Polk Audio SurroundBar SDA IHT review: Polk Audio SurroundBar SDA IHT

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MSRP: $599.95

The Good TV add-on speaker with wireless subwoofer; subwoofer and sound bar are particularly well-matched; attractive, but understated design; can be used with existing TV remote.

The Bad No remote; only one analog audio input; "gain control" switch on the back of the sound bar needs to be adjusted for some DVDs; no front-panel display; doesn't get as loud as some competitors.

The Bottom Line The Polk Audio SurroundBar SDA IHT sounds better than most sound bars and puts a focus on simplicity, but its feature limitations and lack of a remote make it less appealing against the competition.

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6.3 Overall
  • Design 8
  • Features 4
  • Performance 7

Just because you don't want a full surround-sound home audio system doesn't mean you have to settle for the sound coming out of your TV's speakers. That's the pitch behind TV add-on speakers, which are stripped-down versions of sound bar home theater systems that offer minimal connectivity, but promise a significant upgrade over your TV's tinny speakers. Polk Audio's SurroundBar SDA IHT is the company's entry-level sound bar, and it offers just the bare essentials, with just one analog audio input, no remote, and no front display. If all you need is a dead-simple TV add-on speaker, we did like the SurroundBar IHT SDA's subtle design; the balance between the wireless subwoofer and the surround bar was also well above average. On the other hand, we found it hard to accept many of the missing features when competitors like the Sony HT-CT100 (three HDMI inputs, $250 street price), and JVC TH-BA1 (three inputs, $300 street price) offer much more for the same price.

In an era where glossy finishes tend to dominate, the SurroundBar SDA IHT's understated design ethos is a welcome relief. The front is dominated by a dark gray speaker grille, while the rest of the cabinet features a matte gray finish. Two cradles are included to prop up the sound bar, although the bar itself has rubber feet and will sit flat on a TV stand. The SurroundBar SDA IHT's low-key aesthetics are a step up compared with other sound bars, although we still prefer the pedestal design of Zvox's Z-Base 525, which allows it to disappear even further under your TV, and thus won't block your TV's remote sensor.

Two small cradles are included, although the SurroundBar SDA sits flat even without them.

On top of the sound bar are a few controls, including volume, mute power, and a remote-pairing button. One feature conspicuously missing from the SurroundBar SDA IHT's front panel is any kind of display, aside from a colored LED to give feedback. The lack of a display helps the product's looks but detracts from its usability. When you're increasing the volume, there's no way to know if you're at maximum volume or if there's still some headroom. We preferred the LCD display on the JVC TH-BA1, which would light up when active, but then go dark when you finish making adjustments.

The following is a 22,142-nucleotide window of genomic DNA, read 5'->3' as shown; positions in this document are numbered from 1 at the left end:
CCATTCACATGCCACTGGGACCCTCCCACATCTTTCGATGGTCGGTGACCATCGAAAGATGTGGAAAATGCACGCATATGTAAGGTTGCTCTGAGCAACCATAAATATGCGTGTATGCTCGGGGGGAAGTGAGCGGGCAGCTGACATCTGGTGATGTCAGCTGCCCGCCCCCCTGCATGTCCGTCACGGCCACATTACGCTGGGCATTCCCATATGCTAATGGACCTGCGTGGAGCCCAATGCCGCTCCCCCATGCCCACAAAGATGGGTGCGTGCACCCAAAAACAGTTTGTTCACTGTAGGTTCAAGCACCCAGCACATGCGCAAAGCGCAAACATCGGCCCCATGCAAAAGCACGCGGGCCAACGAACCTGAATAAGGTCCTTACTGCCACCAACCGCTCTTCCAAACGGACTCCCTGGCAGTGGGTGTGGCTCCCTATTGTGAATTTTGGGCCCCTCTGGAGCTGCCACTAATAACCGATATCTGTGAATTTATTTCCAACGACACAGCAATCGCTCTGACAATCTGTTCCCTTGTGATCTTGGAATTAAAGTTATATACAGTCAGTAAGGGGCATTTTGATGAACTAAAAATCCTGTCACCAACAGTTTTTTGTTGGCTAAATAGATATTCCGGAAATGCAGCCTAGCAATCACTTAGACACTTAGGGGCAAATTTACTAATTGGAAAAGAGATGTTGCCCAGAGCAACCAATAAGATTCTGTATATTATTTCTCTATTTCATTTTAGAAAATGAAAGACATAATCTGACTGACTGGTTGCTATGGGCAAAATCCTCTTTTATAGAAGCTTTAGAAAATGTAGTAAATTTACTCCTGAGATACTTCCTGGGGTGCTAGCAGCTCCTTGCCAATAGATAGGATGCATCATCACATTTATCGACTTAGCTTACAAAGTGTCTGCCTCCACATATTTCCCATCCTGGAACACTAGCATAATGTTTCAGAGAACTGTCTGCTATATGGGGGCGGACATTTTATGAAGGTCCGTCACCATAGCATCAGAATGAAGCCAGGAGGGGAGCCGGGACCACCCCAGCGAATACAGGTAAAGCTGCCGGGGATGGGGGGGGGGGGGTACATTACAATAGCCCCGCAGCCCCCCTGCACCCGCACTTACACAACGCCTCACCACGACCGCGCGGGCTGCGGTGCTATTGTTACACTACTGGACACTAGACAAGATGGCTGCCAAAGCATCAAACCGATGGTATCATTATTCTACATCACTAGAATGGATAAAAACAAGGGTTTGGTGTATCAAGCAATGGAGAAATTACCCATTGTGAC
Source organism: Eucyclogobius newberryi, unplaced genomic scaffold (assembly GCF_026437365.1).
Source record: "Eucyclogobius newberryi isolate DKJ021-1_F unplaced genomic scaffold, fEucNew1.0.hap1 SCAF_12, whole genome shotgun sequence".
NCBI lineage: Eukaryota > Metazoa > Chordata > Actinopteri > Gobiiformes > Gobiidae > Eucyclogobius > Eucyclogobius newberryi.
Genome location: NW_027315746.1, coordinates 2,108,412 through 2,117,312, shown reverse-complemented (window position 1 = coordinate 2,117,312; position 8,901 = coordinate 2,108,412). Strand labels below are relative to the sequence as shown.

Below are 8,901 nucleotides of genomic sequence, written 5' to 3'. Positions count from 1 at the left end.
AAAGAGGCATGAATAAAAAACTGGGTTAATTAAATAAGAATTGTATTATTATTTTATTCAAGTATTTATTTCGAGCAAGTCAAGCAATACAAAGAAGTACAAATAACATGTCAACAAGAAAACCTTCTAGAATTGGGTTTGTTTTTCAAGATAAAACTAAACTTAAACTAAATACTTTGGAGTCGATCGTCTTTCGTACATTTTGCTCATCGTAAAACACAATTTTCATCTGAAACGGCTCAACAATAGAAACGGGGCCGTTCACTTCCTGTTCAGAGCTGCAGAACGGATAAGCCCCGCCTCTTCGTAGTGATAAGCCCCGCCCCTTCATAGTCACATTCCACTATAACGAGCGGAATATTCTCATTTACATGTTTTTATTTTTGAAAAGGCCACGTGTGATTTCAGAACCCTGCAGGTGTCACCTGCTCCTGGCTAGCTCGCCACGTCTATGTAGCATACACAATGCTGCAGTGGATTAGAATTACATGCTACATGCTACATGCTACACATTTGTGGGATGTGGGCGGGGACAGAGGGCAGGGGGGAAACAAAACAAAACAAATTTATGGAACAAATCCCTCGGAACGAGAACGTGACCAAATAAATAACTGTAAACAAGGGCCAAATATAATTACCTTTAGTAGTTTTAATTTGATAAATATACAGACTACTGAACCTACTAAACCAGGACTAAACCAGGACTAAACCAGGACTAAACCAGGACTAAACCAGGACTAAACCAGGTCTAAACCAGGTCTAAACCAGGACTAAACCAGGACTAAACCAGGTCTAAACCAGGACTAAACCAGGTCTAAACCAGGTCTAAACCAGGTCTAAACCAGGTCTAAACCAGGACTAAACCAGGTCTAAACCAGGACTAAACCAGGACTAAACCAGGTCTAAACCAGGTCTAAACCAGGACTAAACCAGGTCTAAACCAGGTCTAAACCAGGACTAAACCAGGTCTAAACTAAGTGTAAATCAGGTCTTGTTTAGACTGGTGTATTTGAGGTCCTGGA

The front-panel buttons are nice, but we really would have liked a display so we'd know how loud the volume is.

The other major component of the SurroundBar SDA IHT is the wireless subwoofer, which shares the sound bar's matte gray styling. It's a smallish for a sub, and the controls are located on the back.

The included sub is small, wireless, and has an attractive matte finish.

If you're searching the box for a remote, stop. The SDA doesn't include one, instead requiring you to pair your TV's remote with the sound bar.

Programming the SDA to respond to your TV remotes signals is pretty easy and takes just a couple of minutes to complete. The thinking here is that since you still have to use your TV's remote it makes sense to also use it to control the SurroundBar SDA's volume, mute, and power on/off functions. It's not a bad idea--and in some ways it's easier than using a separate remote--but occasionally the arrangement didn't work as planned, with the volume controls adjusting both the TV's volume and the SurroundBar's volume. Some TVs allow you to permanently turn the speaker off, but it's not always an option. We thought Polk should include a remote to use in home theaters where it's a better solution.

Because the SDA IHT only has one audio input (more on this later), setup is a little different than on competing products. If you only have one device in your home theater (say, a cable box), you can connect it directly to the SDA IHT. If you have more than one device, like most home theaters, Polk's solution is to connect your devices directly to your TV, then connect the TV's analog stereo output to the SDA IHT.

Depending on your point of view, this is either a clever simplifying design or a workaround for the underfeatured Polk. In some ways it's easier to connect everything directly to your TV, because when you change inputs on your TV, you won't need to change inputs on your sound bar. On the other hand, it's worth pointing out that any sound bar home theater system with multiple inputs can use this same connection scheme and also offer the capability to connect devices directly to the sound bar.

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